Vermont Public is independent, community-supported media, serving Vermont with trusted, relevant and essential information. We share stories that bring people together, from every corner of our region. New to Vermont Public? Start here.

© 2024 Vermont Public | 365 Troy Ave. Colchester, VT 05446

Public Files:

For assistance accessing our public files, please contact or call 802-655-9451.
Play Live Radio
Next Up:
0:00 0:00
Available On Air Stations

For information about listening to Vermont Public Radio, please go here.

Vermont Garden Journal: Monkshood, A Perennial For The Fall Garden

Monkshood gets its common name from the flower shape; it resembles a helmet or a hooded cloak of a monk. It grows best in moist, well-drained soil and once established doesn't like to be moved.

When I first saw monkshood, it was in September in coastal Maine and the garden was ablaze in purple color. This, I said to myself, is a plant I need for my fall garden. 

Monkshood gets its common name from the flower shape; it resembles a helmet or a hooded cloak of a monk. It’s a wild flower, but there’s some interesting varies available too, such as the purple colored bressingham spire and arendsii. Stainless steel has steel blue colored flowers while ivorine has ivory colored blooms. Monkshood grows well in full to part sun. It’s a good woodlands edge plant and a nice addition to a perennial flower border. It’s not invasive and deer and other animals seem to leave it alone. It grows two to four feet tall so it may need staking especially if grown in a part shade location where the stems might reach for the light.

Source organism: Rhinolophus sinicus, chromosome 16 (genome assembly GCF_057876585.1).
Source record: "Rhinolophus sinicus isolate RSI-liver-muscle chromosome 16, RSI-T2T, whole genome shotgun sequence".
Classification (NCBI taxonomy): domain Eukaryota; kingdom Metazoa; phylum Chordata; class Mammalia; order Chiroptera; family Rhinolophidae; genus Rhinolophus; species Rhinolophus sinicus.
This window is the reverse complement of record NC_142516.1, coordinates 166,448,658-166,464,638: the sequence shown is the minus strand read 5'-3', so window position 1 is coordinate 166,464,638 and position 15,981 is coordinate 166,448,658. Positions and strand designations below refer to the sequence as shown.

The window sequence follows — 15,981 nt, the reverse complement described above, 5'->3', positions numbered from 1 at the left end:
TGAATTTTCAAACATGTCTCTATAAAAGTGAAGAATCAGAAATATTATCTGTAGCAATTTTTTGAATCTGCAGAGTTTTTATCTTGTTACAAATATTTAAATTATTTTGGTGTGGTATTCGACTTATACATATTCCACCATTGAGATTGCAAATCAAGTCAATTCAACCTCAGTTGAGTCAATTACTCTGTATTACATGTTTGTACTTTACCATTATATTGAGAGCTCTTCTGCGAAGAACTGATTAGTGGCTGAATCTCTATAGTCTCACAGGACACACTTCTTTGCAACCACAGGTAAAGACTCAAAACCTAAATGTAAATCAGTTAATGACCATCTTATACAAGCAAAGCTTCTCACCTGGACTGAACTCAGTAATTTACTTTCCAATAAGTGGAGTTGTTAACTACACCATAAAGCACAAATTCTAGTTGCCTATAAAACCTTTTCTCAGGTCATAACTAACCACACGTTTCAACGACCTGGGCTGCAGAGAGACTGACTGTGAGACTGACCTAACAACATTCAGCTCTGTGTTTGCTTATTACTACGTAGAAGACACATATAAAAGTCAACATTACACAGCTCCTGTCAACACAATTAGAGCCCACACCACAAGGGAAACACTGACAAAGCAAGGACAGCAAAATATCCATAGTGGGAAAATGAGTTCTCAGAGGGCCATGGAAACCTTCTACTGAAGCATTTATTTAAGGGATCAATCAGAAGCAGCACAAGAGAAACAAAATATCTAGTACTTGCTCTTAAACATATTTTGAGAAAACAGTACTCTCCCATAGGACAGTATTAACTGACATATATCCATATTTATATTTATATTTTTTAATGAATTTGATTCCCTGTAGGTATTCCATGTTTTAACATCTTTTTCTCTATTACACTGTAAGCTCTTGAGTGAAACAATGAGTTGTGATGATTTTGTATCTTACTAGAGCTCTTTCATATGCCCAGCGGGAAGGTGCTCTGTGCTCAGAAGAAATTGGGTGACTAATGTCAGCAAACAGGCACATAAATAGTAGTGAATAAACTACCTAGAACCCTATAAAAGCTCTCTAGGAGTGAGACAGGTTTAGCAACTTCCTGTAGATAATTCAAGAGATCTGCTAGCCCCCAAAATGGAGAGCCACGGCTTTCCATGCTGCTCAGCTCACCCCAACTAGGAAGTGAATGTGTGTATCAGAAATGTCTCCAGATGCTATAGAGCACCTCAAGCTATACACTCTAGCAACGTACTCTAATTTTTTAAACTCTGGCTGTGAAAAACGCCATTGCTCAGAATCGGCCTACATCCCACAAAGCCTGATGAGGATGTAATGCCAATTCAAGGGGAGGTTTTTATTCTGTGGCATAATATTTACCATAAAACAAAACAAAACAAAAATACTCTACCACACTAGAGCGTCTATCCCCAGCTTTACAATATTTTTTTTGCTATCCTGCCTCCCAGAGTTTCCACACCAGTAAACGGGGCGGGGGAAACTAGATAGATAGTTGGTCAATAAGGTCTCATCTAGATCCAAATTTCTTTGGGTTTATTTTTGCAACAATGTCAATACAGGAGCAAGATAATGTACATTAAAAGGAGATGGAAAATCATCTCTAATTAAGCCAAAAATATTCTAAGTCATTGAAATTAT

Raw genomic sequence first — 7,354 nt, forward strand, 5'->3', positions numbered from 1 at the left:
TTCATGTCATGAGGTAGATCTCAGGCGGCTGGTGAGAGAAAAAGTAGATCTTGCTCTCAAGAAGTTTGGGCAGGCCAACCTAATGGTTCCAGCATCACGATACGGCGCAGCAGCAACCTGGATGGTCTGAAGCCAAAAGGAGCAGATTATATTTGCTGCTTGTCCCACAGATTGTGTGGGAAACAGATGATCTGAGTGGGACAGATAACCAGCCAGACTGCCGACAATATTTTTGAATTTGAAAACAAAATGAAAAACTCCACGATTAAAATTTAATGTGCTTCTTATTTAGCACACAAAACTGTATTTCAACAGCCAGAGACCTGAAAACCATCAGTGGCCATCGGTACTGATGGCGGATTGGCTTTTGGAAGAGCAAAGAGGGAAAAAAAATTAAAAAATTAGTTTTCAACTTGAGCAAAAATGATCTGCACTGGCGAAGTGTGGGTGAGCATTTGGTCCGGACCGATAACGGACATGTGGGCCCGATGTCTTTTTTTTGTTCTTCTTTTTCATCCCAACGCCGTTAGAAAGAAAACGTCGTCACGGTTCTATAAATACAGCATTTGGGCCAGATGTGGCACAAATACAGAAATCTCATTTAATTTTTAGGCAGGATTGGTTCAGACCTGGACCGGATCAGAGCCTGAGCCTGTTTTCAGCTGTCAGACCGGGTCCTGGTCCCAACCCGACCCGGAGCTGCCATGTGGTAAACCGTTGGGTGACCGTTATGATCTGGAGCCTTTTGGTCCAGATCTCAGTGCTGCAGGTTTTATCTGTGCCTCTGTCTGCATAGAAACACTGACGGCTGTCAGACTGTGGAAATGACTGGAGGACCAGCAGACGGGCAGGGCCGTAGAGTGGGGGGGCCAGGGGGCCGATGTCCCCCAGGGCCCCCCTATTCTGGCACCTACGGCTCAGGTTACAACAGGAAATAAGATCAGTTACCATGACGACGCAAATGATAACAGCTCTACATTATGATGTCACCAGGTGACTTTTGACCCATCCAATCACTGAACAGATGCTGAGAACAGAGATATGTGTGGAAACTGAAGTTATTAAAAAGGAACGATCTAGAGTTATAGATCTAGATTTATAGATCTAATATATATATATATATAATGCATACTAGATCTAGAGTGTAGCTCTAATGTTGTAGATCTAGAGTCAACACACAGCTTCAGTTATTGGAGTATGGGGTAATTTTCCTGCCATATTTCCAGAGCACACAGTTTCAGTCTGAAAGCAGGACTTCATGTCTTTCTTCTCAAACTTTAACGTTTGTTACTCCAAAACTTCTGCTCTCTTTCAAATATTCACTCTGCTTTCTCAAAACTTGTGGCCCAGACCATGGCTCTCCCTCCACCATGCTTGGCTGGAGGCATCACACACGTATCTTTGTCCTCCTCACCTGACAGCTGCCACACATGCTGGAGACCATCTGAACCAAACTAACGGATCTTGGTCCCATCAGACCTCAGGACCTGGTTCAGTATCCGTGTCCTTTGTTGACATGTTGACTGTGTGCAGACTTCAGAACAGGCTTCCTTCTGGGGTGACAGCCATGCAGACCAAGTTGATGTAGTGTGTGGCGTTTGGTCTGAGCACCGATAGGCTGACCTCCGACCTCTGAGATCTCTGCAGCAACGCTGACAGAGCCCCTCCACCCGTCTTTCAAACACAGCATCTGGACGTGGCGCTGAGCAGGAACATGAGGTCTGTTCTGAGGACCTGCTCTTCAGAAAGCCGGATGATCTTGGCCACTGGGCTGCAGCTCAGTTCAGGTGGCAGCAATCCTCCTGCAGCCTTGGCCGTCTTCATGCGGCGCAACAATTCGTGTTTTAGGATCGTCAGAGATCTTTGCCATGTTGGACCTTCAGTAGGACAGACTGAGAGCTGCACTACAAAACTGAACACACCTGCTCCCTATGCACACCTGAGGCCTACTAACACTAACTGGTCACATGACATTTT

It grows best in moist, well-drained soil and once established doesn’t like to be moved. We grow ours against our yellow clapboard house behind the balloon flowers, cat mint and other early bloomers. The dark green foliage is an attractive back drop and then by late summer the flower burst onto the scene. Of course the one drawback to this sturdy perennial is that all parts of the plant are poisonous. In fact, in medieval times, it was often used to poison enemies or unfaithful spouses. So be careful with animals and young children around and wear gloves when cutting it to keep the sap off any wounds and cuts.

And now for this week’s tip! It’s time to renovate your June bearing strawberry bed. Mow down the foliage to just above the crown and remove it. Till or dig both edges of that bed to reduce its bed to about one foot wide. Weed and thin out the plants so they’re spaced about six inches apart. Add compost and organic granular fertilizer and water well. If you follow these steps, you’ll be able to keep that bed going for a good four to five years.

Next week on the Vermont Garden Journal, I’ll be taking about Japanese anemone. Until then, I’ll be seeing you in the garden! 

Charlie Nardozzi is a nationally recognized garden writer, radio and TV show host, consultant, and speaker. Charlie is the host of All Things Gardening on Sunday mornings at 9:35 during Weekend Edition on Vermont Public. Charlie is a guest on Vermont Public's Vermont Edition during the growing season. He also offers garden tips on local television and is a frequent guest on national programs.
Latest Stories